‘The Report’ Details the Long Slog Towards Exposing Torture

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CREDIT: Atsushi Nishijima/Amazon Studios

Starring: Adam Driver, Annette Bening, Jon Hamm, Jennifer Morrison, Tim Blake Nelson, Ben McKenzie, Jake Silberman, Matthew Rhys, Ted Levine, Michael C. Hall, Maura Tierney, Dominic Fumusa, Corey Stoll

Director: Scott Z. Burns

Running Time: 118 Minutes

Rating: R for Depictions of Torture

Release Date: November 15, 2019 (Limited)

There’s a moment in The Report that might be what most viewers remember it for, in which the 2012 hunt-for-Osama bin Laden thriller Zero Dark Thirty is called out and basically scoffed at for implying that torture led to valuable intel in the war on terrorism. Despite this apparent antagonism, The Report and Zero Dark Thirty work well as companion pieces, offering somewhat parallel stories in the defining geopolitical conflict of the twenty-first century. I believe that the message of Zero Dark regarding the efficacy of torture is more complicated than any binary interpretation, and I actually think that the people behind The Report would agree, at least in terms of the existence of complications in the world. When a narrative is about a real-life group of people poring over thousands of government documents for months on end, you tend to find that the answers aren’t always quite so straightforward. But two things remain clear: torture is bad, and the people deserve to know that it happened.

The primary document sifter is Daniel Jones (Adam Driver), who was working as a Senate staffer for California Senator Dianne Feinstein (Annette Bening) while he investigated the CIA’s systematic use of torture in the wake of the 9/11 attacks. The job is thuddingly labor-intensive, but Daniel is fully devoted to the task, and besides, the real challenge for him is getting this information out to the public over the protests of the forces who would prefer it be as redacted as possible or just completely hidden. The Report serves the entertainment value of presenting someone doing his job supremely competently, but it is also a bit of a slog. It is not exactly fun to spend so much time in windowless basements with Daniel, and his co-workers let him know that it’s not so great for him either. But for the good of mankind, this information needed to get out one way or the other. And if this story needed to be jazzed up into a big-screen adventure for people to become more aware of this miscarriage of decency, then The Report ought to be considered a succcess at least on that score.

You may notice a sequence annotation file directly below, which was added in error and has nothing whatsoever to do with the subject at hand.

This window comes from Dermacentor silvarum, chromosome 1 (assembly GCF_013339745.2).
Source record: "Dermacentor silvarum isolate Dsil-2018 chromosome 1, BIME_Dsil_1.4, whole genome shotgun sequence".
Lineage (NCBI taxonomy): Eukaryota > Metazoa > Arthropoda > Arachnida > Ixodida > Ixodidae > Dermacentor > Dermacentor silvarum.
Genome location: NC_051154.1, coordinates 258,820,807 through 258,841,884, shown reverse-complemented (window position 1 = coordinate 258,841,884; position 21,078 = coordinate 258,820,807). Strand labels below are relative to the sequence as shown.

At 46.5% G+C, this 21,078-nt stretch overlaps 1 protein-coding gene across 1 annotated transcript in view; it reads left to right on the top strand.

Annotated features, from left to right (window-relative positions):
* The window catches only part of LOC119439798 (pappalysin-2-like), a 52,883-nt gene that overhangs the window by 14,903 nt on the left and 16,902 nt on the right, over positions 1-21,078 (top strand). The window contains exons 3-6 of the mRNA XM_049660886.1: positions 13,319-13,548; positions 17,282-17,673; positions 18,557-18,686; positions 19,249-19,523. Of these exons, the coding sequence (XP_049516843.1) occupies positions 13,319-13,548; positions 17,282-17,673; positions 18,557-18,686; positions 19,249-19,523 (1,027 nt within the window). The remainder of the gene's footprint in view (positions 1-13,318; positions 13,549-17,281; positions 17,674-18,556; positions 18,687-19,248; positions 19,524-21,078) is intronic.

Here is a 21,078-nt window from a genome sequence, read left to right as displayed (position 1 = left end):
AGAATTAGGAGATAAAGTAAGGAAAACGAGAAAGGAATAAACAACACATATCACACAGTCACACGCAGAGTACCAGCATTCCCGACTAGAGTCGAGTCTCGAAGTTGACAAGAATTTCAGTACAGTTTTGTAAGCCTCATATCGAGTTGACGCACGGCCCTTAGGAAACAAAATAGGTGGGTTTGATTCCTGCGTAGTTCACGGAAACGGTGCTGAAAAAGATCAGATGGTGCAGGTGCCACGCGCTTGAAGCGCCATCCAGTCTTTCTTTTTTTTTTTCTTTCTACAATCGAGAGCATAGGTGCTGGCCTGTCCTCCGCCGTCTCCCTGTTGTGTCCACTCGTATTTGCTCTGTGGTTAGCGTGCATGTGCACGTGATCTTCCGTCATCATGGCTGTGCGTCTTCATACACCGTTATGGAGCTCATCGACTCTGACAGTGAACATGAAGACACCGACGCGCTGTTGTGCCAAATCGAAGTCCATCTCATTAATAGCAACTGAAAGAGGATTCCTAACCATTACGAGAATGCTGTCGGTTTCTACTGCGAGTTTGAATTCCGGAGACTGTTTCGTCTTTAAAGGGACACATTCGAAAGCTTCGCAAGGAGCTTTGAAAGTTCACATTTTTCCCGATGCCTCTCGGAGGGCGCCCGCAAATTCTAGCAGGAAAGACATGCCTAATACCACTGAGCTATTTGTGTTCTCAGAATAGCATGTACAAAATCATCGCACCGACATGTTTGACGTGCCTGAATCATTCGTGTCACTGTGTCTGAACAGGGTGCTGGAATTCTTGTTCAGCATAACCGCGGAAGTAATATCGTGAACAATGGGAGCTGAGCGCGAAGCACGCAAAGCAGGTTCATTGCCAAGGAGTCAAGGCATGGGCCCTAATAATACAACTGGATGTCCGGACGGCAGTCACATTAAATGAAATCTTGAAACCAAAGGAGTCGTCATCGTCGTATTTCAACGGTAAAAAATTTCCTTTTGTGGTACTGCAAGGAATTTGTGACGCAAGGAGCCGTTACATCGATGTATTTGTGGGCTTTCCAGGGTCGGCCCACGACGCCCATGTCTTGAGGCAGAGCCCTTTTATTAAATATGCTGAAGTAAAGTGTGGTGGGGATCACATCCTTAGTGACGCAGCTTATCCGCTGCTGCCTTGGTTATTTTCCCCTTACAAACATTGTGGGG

The Report is Recommended If You Like: The truth being made public

Grade: 3000 of 5000 Documents

This Is a Movie Review: ‘Beautiful Boy’ Captures the Wrenching Agony and Anxiety of Addiction

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CREDIT: Francois Duhamel/Amazon Studios

This review was originally posted on News Cult in October 2018.

Starring: Steve Carell, Timothée Chalamet, Maura Tierney, Amy Ryan, Kaitlyn Dever, Andre Royo, Timothy Hutton, Jack Dylan Grazer

Director: Felix Van Groeningen

Running Time: 112 Minutes

Rating: R for Unflinching Drug Injection

Release Date: October 12, 2018 (Limited)

Since becoming the sort of moviegoer who sees as many new releases as possible, I have noticed more and more a certain breed of film that portrays anxiety so unflinchingly that I would never recommend watching it to anyone suffering through their own bouts of anxiety. Perhaps this type of film has been around for decades, and the reason I hadn’t taken notice before was because I would have rarely voluntarily watched them while just hanging out at home, trying to have a good time. But I suspect that it is also true that as a culture we have become more comfortable with portraying mental struggles on screen. Whatever the explanation for this trend, it is time to recognize and codify the Overwhelming Anxiety subgenre for the sake of all moviegoers.

Beautiful Boy might just be the apotheosis of the Overwhelming Anxiety film. It is certainly the most painful example that I can remember. It even features a scene with a doctor examining an MRI scan of an addict’s brain, explaining that the anxiety receptors are essentially screaming out in agony. The addict in question is Nic Sheff, whose mere existence became a constant struggle for his family when he started using methamphetamine as a teenager. Timothée Chalamet plays Nic in a constant state of agony; even in the quieter moments when he seems to be getting by okay, he subtly conveys the black hole in his soul that is impossible to fill except with years of hope and patience. Beautiful Boy is primarily about the destruction that addiction levels against the addict’s loved ones, and bearing the brunt of that is Nic’s father David (Steve Carell). Father and son are like two halves of a whole that cannot possibly disconnect, even when a break seems like it must be the healthiest choice. Carell and Chalamet give performances that are wonders to behold, but just make sure you give your brain a quick health check before you attempt to behold them.

Beautiful Boy is Recommended If You Like: Hoping against hope, Great acting about difficult subject matter

Grade: 3.5 out of 5 Addiction